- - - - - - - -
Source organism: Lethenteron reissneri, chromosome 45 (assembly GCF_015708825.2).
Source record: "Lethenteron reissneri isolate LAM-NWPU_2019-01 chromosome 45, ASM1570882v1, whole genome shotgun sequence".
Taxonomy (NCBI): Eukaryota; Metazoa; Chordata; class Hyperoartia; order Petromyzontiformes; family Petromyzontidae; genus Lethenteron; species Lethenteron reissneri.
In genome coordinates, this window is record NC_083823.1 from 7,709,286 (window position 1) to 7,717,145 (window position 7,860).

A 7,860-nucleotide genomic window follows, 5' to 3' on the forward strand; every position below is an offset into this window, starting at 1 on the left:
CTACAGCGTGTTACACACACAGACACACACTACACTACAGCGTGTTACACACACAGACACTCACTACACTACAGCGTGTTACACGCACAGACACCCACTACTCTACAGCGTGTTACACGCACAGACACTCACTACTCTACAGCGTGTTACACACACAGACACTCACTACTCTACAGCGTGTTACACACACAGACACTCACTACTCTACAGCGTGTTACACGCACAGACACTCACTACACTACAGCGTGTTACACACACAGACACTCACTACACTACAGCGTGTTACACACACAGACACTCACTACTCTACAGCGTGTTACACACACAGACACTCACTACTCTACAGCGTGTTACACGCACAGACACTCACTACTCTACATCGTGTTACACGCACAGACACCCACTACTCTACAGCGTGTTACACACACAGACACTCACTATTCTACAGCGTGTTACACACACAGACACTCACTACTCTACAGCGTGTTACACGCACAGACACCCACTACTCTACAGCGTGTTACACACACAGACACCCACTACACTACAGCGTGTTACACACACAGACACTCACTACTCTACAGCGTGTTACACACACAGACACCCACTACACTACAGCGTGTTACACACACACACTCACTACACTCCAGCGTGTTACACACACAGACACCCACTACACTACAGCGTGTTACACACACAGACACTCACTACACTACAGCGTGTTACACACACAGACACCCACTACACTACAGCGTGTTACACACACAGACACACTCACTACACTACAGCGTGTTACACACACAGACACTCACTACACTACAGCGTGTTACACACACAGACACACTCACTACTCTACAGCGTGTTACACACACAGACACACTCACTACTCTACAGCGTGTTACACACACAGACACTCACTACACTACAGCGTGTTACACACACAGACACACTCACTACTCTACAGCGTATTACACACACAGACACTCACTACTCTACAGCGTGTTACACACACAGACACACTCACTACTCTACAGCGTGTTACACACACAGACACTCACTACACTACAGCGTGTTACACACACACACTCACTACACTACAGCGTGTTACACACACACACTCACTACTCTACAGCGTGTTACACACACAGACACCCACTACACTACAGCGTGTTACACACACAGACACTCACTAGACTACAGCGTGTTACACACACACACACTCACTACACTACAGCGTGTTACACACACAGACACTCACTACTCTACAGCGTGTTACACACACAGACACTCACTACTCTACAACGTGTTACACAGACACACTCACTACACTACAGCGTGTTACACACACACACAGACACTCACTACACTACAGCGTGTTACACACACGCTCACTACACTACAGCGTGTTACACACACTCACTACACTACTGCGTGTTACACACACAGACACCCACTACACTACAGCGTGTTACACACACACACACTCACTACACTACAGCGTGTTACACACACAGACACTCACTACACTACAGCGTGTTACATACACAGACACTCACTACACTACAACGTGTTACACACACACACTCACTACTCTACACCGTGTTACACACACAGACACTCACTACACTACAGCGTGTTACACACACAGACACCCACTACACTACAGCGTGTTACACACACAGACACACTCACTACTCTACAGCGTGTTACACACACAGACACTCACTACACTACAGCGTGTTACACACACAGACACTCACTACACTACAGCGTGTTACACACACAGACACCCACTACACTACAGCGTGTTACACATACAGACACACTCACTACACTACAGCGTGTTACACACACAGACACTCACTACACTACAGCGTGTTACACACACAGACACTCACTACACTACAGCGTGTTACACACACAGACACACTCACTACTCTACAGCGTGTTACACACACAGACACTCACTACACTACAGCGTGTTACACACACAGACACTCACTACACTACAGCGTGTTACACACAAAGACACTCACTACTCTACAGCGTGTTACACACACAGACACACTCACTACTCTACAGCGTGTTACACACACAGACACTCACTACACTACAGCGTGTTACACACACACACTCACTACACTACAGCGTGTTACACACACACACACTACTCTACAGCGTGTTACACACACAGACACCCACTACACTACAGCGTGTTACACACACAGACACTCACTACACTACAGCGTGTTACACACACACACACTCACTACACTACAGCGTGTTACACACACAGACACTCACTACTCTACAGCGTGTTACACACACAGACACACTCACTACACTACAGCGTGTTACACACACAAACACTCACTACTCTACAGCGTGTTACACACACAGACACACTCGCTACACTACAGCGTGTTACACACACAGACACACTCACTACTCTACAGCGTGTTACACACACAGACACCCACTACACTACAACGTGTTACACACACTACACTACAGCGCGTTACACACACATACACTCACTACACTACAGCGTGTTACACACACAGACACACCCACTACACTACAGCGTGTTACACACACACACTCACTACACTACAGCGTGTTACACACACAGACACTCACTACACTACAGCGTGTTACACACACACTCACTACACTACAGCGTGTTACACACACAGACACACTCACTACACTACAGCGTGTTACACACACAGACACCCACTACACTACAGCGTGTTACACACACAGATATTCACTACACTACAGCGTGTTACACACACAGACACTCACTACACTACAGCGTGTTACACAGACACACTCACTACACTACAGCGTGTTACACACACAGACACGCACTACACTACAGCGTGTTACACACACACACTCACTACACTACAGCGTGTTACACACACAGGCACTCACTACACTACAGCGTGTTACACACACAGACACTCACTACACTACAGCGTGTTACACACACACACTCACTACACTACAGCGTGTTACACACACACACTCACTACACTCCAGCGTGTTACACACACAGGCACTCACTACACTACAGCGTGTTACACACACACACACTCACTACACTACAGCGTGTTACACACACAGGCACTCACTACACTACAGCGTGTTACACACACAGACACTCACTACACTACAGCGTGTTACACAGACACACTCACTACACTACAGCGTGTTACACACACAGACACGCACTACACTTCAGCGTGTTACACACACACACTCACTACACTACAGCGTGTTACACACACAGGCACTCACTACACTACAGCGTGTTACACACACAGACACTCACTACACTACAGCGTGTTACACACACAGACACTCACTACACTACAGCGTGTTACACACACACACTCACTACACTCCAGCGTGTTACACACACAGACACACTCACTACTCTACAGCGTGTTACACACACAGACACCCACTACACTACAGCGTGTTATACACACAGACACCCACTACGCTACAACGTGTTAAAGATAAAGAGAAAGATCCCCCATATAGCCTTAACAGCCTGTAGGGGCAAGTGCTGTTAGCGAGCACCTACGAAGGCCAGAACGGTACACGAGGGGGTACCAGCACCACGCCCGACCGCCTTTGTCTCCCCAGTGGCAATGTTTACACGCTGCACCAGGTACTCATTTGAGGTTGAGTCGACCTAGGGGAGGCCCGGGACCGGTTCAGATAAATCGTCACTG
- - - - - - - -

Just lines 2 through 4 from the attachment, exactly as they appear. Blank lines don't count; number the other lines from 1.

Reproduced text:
Source record: "Lethenteron reissneri isolate LAM-NWPU_2019-01 chromosome 45, ASM1570882v1, whole genome shotgun sequence".
Taxonomy (NCBI): Eukaryota; Metazoa; Chordata; class Hyperoartia; order Petromyzontiformes; family Petromyzontidae; genus Lethenteron; species Lethenteron reissneri.
In genome coordinates, this window is record NC_083823.1 from 7,709,286 (window position 1) to 7,717,145 (window position 7,860).